Natraj School of Dance marks 25-year milestone


Prabha Ravi with the students from the Natraj School of Dance (Photo Supplied)

Venu Menon
Wellington, April 4, 2023

The Natraj School of Dance in Wellington will join two other dance schools in showcasing the skills of their pupils at the first-ever Bharata Natyam dance festival to be held in Auckland on May 6.

The annual festival is being launched by Indian Newslink, with 30 students drawn from the three dance schools.

Students from the Auckland-based Anuradha School of Dance and the Varaveena Dance Company will perform alongside dancers from the Natraj School of Dance at the festival.

Prabha Ravi, the founder, director and choreographer of the Lower Hutt-based dance academy, will choreograph the Indian epic Ramayana on stage, with eight of her students unfolding the narrative through dance movements.

The Ramayana story will be compressed in dance form over a time span of 27 minutes.

“It is one long song whose lyrics tell the Rama story. The song is very popular and is called Bhavayami Raghuramam. It will be a musical dance drama,” Ravi explains.

Of the eight students performing on the night, three are graduates who have completed their Arangetram or solo dance debut.

From that point on they can be called professional dancers, Ravi points out.

The Natraj School of Dance was established in 1999, which is also the year Ravi arrived in New Zealand. “The dance school was set up in three weeks from the date of my arrival here,” she recalls.  “So, this is our 25th anniversary.”

A Bharata Natyam recital (Photo Supplied)

Ravi was initiated into the dance form at age 3. She grew up in a musical household. “Lots of musicians used to drop by. My father sang devotional songs. My mother, who came from a small town [in the Indian state of Tamil Nadu], was keen that her children picked up music and dance,” Ravi reminisces.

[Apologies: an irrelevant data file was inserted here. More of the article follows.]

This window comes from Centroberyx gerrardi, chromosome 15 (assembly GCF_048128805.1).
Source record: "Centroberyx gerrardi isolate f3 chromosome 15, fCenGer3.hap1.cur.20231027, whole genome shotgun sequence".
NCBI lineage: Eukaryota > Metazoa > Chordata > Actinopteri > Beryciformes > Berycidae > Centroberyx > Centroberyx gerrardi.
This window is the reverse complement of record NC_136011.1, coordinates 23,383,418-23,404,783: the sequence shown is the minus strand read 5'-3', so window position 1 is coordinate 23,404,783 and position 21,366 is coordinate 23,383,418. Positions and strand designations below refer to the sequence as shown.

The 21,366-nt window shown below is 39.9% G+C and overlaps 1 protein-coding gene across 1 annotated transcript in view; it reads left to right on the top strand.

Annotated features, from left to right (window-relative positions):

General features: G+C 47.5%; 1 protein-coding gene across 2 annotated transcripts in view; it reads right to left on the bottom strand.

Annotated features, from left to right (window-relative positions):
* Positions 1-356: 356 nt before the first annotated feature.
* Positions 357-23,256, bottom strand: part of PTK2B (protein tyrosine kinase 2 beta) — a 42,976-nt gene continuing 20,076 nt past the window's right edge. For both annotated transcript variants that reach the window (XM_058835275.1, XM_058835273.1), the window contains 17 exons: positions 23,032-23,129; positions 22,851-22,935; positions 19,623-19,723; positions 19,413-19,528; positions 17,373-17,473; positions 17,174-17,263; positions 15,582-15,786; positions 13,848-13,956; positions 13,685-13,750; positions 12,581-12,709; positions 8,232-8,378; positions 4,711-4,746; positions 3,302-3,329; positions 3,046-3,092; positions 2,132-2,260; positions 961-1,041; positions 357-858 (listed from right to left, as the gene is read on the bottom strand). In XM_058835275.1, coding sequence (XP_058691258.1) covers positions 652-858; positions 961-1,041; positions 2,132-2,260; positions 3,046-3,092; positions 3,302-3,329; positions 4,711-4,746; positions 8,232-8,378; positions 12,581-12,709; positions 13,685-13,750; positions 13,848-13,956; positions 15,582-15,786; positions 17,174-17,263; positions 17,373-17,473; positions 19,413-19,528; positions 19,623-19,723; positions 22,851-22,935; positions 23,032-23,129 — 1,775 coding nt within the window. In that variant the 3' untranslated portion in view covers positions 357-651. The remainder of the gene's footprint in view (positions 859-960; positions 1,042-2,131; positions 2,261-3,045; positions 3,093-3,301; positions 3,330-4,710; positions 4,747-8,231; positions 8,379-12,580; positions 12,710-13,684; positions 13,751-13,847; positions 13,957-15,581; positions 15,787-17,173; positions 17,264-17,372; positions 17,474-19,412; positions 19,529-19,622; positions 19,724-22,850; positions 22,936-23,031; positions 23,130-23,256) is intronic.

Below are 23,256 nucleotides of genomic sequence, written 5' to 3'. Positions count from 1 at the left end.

The full-time presence of a spiritual master or Guru, who lived with her family, helped wean her into spirituality.

“Even before I arrived on Planet Earth, when I was in my mother’s womb, our Guru had already arrived in our home and was living with us,” Ravi says.

“It’s very rare for something like that to happen,” she notes. Her grandfather had welcomed the Guru, whose life mission was to spread Nama Sankeerthanam or bhajans, into his joint family household. Visitors from far and wide came to pay their respects to the Guru and listen to him.

“It wasn’t unusual to find 50 people in our house on any given day. My mother did the cooking. And she did that with a smile,” Ravi remembers, adding, “For 25 years, my mother served the Guru and her family without complaint.”

Ravi attributes her multi-tasking skills to her parents. “If I am appreciated for anything at all, the credit for that goes to my Mum and Dad.”

Running a dance academy in New Zealand is not without its challenges. Apart from the obvious one of nurturing an ancient Indian art form so far removed from its native cultural setting, there are other “logistical” hurdles.

Ravi set up her dance school in Wellington at a time when an understanding of the art form was minimal in the wider community.

Though a male dance teacher was already established, he followed a different style from that offered by Ravi.

“When I started teaching, there would always be comparisons with him,” she recalls.

Ravi specialises in teaching Bharata Natyam by blending the Pandanallur and Kancheepuram Ellappa styles, which differ from the more widely practised Kalakshetra style.

What is the key difference between the two styles?

Ravi explains: “We blend the narration, the story telling, with the abstract steps and movements of the dancers.”

There are seven recognised styles of Bharata Natyam – Pandanallur, Thanjavur, Vazhuvoor, Mysore, Kanchipuram, Melattur and Balasaraswati.

The Natraj School of dance offers weekly classes of 45 minutes’ duration. Classes begin with a five-minute warm-up session leading up to the main dance lessons, which are interspersed with theory as well. “People like to focus more on the dance rather than the theory,” she notes. Her students are drawn from across communities and range from age 5 onwards.

But her youngest student so far has been her daughter Radhika, who started learning Bharata Natyam at age 3.

The synchrony in the starting age of mother and daughter is hard to miss.

Venu Menon is an Indian Newslink reporter based in Wellington.

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